There are always ways to work in technology. Yes, you can get the activotes with a hub and the software and just use them on a regular board. Yes, tablets would be awesome. But it takes jumping in with two feet an committing to the philosophies for people to figure out how to integrate the technology in different ways. If people hadn't bought into the Whiteboards and had waited around for some mythical $50 technology breakthrough, we'd be waiting for so long, the achievement gap would have widened even more. You can't fault schools for investing in the future. There is always something around the corner, cheaper, smaller, better. We cannot chronically wait for the next chapter in technology, or we'll always be waiting. Ed Tech is like renovating San Francisco's Bay Bridge: you start at one end, and by the time you get to the other, you need to start upgrading the beginning again. But what happens if you don't continue that sweeping pendulum of upgrading? It dissolves. As would our students' futures. Thanks for the comments and for making us all think.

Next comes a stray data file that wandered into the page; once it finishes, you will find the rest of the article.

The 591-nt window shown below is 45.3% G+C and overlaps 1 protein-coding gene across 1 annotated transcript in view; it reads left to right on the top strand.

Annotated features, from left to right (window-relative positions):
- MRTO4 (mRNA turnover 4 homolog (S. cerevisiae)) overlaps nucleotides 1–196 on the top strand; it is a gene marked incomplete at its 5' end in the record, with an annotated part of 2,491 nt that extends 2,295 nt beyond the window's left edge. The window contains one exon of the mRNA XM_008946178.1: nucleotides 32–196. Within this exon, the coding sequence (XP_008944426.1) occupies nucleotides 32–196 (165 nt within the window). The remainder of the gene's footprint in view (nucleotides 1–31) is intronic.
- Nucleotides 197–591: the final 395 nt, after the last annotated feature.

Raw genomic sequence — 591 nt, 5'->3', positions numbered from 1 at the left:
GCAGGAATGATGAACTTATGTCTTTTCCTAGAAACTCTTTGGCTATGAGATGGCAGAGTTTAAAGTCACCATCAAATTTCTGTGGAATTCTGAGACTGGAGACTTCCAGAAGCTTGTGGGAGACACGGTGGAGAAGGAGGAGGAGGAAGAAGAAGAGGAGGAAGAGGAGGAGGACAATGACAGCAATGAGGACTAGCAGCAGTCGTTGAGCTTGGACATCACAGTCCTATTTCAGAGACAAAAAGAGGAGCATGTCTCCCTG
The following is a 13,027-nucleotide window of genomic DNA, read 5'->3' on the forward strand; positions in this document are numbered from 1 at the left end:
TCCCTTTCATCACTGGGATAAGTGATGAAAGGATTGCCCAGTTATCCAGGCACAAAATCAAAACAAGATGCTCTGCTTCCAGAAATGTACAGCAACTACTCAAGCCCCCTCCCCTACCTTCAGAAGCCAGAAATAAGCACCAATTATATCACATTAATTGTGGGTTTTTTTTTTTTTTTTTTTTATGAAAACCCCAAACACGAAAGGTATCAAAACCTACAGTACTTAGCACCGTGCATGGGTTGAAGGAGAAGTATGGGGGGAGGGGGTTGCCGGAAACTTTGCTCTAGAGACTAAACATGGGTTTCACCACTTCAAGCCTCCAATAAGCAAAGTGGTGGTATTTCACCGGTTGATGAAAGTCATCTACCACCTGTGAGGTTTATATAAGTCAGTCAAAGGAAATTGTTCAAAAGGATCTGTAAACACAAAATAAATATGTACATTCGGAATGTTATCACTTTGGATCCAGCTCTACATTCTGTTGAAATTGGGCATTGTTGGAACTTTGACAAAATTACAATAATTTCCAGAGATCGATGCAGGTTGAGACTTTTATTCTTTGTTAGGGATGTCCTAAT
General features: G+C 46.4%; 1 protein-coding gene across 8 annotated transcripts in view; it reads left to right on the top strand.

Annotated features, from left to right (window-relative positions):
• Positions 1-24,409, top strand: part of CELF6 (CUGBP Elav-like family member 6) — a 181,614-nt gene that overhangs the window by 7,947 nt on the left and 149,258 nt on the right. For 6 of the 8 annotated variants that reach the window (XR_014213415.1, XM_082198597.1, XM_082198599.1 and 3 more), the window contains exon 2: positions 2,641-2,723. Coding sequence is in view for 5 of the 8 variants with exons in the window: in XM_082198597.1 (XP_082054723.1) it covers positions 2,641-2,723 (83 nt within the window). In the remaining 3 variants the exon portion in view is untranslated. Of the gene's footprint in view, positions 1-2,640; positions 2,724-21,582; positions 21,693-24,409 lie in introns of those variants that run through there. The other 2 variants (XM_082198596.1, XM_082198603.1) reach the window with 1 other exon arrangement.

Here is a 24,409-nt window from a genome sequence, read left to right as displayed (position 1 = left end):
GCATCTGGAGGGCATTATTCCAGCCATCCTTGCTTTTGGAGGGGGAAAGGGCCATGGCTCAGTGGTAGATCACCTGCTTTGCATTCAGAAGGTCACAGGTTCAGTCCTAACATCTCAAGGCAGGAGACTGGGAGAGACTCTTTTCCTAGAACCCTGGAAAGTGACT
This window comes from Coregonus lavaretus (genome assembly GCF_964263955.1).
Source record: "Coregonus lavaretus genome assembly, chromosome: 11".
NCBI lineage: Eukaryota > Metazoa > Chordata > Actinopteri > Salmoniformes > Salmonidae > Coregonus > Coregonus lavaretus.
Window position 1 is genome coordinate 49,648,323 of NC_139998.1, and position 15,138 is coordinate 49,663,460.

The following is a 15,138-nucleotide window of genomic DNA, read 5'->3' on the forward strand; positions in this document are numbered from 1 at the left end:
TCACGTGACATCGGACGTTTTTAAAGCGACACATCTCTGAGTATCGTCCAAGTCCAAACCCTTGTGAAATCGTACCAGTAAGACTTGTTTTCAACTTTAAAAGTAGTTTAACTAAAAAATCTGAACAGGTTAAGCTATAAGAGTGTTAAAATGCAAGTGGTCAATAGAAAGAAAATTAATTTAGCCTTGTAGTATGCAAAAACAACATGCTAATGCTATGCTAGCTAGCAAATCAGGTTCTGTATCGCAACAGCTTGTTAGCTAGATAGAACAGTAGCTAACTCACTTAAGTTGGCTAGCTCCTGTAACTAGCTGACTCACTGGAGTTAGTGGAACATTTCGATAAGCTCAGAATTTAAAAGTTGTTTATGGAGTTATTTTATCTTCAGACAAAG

-Heather WG

Dian Price's picture
Anonymous (not verified)

During my training for Reading Coach we were told that the curriculum didn't teach or reach children, that's the teacher's job. It is the same way with this new tool. Smartboards are only an advantage if they are used by someone who knows what they are doing and used as a method to the means. Technology doesn't make you a good teacher using technology just may though. I would be interested to know more about the Wii/Smartboard replacement idea/project discussed in the first post response.

stephen's picture
Anonymous (not verified)